As with all the segments, Martin identifies each of the tools and explains how they work using the tutorial media.  The segments explaining FCP X’s “auditioning” capabilities for video and audio are particularly instructive.  “Auditioning” a clip or multiple clips allows the editor to “try out” different video and audio clips in the story line without having to delete or replace an existing clip.  The alternative clips are stacked in a container, and the editor simply selects which one to assess with a couple of mouse clicks.

Additional segments explain how to adjust clip timing, work with audio, markers, retime video, create hold frames, and secondary story lines.

The Effects (Filters).   FCP X filters mimic most, if not all, the legacy effects of previous versions, with one distinctive, and powerful difference.  Select a clip in the story line, and click on an effect, and a real time preview of the clip with the effect applied is provided.  There is a segment on transitions, including how to modify the transition’s parameters using the FCP X “get info” pane.  Other information on transforming images (skew, crop and perspective), applying and animating titles, and working with themes and placeholders is supplied. 

Color Correction.   FCP X dispenses with legacy color wheels for color correction, and replaces them with a “match color” function, and a radically different multi-parameter “balance color” function.  Approximately twenty one minutes of instruction is provided for color correction, balance, and using color and shape marks, all demonstrated by example using the tutorial media.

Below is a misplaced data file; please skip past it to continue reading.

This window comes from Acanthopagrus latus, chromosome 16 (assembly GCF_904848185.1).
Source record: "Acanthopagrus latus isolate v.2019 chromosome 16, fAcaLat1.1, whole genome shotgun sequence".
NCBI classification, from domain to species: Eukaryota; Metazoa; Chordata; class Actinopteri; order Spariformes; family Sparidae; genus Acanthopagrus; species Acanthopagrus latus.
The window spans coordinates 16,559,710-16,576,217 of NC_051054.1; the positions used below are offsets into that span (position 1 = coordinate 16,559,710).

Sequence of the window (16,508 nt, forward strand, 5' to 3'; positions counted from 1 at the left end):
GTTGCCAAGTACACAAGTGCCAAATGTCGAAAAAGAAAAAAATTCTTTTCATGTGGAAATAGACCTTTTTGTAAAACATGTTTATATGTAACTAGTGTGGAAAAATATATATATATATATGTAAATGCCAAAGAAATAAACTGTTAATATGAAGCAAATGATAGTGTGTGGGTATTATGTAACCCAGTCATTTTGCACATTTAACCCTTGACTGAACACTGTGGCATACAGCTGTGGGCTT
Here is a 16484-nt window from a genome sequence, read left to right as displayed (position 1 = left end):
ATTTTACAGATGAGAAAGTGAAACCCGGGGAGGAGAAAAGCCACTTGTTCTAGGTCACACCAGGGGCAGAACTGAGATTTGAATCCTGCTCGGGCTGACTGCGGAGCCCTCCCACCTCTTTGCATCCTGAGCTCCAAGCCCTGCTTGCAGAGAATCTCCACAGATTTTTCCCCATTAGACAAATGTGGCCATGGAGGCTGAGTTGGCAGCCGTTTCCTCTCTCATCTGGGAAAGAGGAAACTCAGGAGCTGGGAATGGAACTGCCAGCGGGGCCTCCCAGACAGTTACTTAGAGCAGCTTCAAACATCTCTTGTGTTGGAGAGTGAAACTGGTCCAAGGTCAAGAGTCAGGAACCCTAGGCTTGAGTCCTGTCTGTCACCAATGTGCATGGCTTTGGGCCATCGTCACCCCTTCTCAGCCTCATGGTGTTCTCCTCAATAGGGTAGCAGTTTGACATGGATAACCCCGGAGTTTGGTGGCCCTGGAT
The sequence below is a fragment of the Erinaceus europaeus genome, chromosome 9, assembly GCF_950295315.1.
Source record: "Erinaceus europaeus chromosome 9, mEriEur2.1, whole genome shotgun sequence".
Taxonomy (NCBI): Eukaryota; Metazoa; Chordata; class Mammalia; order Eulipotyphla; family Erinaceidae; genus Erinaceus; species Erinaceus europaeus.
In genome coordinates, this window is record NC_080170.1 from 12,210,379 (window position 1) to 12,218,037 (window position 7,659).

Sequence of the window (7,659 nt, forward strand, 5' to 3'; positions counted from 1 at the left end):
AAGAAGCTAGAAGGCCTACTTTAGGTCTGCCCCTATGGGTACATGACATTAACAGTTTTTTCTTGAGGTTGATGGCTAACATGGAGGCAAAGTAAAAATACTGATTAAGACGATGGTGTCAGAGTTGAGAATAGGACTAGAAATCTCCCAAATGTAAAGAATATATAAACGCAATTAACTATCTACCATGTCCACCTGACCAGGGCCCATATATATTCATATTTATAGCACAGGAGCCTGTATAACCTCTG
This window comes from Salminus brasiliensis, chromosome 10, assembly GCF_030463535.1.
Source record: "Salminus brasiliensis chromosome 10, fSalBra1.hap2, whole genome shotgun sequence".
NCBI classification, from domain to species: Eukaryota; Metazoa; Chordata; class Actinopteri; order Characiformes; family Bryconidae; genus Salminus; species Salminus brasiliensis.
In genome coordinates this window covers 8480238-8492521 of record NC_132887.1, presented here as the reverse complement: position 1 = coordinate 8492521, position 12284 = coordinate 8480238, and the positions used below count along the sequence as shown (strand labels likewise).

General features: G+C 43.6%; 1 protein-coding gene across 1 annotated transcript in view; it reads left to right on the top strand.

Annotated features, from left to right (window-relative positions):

Additional Instruction.  The remaining tutorials address how FCP X distributes the completed edit.  These include publishing to “Apple Devices,” to the various internet video hosting sites, and to optical media including blu-ray™ and SD DVD.  A section on exporting using the latest version of Compressor is included.

Thoughts.  Any review of instructional materials must pass the threefold test:  pace, content, and delivery.  If one is absent, then the overall learning experience is marginalized.  Martin’s FCP X instructional series hits on all three cylinders for this introductory series.  Hopefully, more advanced instruction will be provided in a supplemental offering.

These initial tutorials are not exhaustive of FCP X’s capabilities, but accurately demonstrate the application’s innovative, and powerful editing capabilities.  After completing these tutorials, you may conclude that FCP X is or isn’t for you.  However, I believe that the process is essential to making an informed decision one way or the other.   At $39.95, it’s an inexpensive means to an informed decision.

Copyright ©2011 David A. Saraceno

David A. Saraceno is a motion graphics artist located in Spokane, Washington. He runs a video blog and review site called secondchairvideo that provides information on most things Final Cut Pro and video related.  He has written for DV Magazine, AV Video, MacHome Journal, and several state and national legal technology magazines. David moderates several forums on, is active on the Apple Support Discussions forum for their Pro Applications, and and is a moderator at